Fruits of Our Labor

Summer is the perfect time to shop for fruits because the warm weather allows most grocery stores to carry seasonal fruits such as cherries, watermelons, mangoes, strawberries, and a variety of grapes. We were taught that summer was the perfect time to shop for these delicious and healthy snacks because prices will generally be lower than any other point of the year. Our desire to make a refreshing smoothie, without having to use frozen fruits, led us to the nearest grocery store. Let’s just say that we never got to make our smoothie.

The fruits aisle is our second favorite section of the grocery store, second to only the snack aisle, of course. The wide array of sweet and refreshing treats, all piled high in an enormous rainbow of flavors, tempts even the unhealthiest patron to try a grape while an employee isn’t looking. That being said, although tempting to taste, the price makes these delectable treats unappealing to buy.

We went into the grocery store with a mission: to buy some cherries, a few mangoes, and a bundle of green grapes. Our first stop was the cherries. We clandestinely acquired two cherries from a bag to taste, just to make sure they were worth buying, and they were. Cherries are one of our favorite fruits, so we were enthralled that the grocer sold quality cherries where none seemed spoiled. The price: $3.99/lb, and the bag was over 3 pounds. At over $12 for a bag of cherries we had to put them down. The mangoes were a better deal, so we decided to buy 3 for $5. The grapes were almost as expensive as the cherries, $2.99/lb, so we decided to forgo the grapes as well.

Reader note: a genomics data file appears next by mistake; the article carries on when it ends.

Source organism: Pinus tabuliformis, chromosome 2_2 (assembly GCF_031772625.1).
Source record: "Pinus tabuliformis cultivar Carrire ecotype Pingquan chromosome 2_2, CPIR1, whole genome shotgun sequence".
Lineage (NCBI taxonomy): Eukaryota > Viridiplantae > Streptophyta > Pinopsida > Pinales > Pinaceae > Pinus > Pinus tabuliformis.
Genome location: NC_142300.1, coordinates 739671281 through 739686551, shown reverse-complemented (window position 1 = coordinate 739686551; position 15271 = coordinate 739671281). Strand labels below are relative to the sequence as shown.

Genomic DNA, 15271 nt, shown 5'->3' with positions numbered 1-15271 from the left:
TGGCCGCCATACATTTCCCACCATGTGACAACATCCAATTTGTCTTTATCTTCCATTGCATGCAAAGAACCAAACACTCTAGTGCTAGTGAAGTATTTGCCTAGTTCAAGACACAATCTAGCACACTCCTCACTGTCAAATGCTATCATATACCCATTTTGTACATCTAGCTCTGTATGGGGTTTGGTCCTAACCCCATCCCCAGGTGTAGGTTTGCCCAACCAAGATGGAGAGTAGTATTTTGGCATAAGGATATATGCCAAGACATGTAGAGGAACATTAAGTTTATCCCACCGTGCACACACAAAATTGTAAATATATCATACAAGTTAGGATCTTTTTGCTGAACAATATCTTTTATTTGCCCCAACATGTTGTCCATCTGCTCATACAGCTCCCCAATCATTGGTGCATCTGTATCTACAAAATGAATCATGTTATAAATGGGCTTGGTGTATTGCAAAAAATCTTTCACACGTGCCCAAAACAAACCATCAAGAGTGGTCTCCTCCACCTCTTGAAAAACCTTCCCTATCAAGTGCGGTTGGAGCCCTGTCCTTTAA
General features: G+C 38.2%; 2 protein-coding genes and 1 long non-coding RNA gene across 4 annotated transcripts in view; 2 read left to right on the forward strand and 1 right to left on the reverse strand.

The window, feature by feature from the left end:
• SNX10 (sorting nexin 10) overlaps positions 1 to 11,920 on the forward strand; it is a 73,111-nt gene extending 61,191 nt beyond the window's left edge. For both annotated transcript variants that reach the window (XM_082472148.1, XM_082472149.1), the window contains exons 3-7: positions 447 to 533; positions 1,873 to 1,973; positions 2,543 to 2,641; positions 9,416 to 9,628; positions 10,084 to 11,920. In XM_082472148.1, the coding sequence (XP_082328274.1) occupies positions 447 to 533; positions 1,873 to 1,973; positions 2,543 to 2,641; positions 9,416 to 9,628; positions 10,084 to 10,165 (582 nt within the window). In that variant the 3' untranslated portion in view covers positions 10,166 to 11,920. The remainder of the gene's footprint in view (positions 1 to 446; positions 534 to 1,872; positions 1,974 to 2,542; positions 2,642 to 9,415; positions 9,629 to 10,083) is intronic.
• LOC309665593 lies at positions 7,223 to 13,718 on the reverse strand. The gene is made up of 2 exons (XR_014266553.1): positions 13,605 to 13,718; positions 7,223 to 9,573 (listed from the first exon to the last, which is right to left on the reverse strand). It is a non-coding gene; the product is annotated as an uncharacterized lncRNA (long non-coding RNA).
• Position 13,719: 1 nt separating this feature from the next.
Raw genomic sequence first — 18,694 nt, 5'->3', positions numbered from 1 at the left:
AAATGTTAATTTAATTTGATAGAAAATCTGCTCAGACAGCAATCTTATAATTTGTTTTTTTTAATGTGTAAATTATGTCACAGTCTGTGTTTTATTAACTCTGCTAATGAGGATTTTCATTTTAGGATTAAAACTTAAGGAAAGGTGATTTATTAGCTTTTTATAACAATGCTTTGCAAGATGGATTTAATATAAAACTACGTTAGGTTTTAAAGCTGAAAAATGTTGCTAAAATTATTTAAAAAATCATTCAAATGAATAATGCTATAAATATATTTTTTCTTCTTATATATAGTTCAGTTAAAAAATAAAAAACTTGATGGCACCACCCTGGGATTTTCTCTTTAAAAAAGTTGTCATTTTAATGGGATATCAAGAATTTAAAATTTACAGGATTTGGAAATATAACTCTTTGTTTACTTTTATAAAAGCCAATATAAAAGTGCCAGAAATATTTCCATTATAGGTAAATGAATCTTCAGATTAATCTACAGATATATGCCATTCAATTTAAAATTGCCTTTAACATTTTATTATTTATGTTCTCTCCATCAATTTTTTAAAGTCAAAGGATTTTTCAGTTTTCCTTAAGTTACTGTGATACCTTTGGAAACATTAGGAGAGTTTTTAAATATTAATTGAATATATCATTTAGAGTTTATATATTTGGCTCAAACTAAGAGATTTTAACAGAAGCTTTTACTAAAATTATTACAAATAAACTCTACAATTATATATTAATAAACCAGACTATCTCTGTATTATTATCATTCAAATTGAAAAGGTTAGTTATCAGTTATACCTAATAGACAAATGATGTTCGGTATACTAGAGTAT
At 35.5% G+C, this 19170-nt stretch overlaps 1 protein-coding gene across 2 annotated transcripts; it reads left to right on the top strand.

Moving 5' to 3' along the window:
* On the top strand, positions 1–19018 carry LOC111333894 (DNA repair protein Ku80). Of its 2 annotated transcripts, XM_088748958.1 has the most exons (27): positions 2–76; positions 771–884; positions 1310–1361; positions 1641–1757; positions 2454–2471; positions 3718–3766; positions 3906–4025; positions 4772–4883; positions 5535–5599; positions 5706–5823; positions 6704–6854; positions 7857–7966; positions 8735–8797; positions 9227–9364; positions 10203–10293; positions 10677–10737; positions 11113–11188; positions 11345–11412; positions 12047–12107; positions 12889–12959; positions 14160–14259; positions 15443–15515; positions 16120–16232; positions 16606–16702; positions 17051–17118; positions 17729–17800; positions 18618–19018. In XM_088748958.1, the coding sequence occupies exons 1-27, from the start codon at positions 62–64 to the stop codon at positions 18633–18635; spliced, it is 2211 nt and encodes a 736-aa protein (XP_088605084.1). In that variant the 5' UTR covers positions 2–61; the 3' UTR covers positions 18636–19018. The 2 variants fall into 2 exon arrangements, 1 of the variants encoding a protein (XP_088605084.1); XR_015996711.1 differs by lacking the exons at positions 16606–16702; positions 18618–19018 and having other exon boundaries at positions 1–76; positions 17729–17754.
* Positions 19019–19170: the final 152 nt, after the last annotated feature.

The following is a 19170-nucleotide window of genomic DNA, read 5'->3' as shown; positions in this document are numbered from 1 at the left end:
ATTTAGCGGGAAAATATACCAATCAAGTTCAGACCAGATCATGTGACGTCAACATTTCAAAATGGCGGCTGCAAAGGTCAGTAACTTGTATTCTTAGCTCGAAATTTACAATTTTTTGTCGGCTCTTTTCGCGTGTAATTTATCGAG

It’s so difficult to eat healthy while on a budget because a healthy, sweet treat can cost upwards to the price of a full meal. That being said, as medical students we can’t emphasize enough the importance of sacrificing a few dollars here and there to support a healthy lifestyle. So while we couldn’t afford the Lamborghini-fruits, our nickname for the most expensive fruits (cherries, grapes, raspberries, blackberries, blueberries, apricots), we settled on the Honda-fruits, the cheaper yet still delicious fruits (mangoes, apples, pears, oranges, bananas).

In hindsight, we make choices every day without realizing the cost-benefit of our purchases. It’s easy for us to spend upwards of $20 for a dessert in NYC, as long as it’s cool, Instagram-worthy, or has a particular niche, whether it be vegan based, organic, fresh cream, etc. We’ve definitely spent our fair-share of money for dessert, but now it’s strange that we contemplate a more nutritious treat, sure to last longer than an artisan dessert, that is well below $20.  We think it’s time for us to rethink our budget and put more value on eating healthy.

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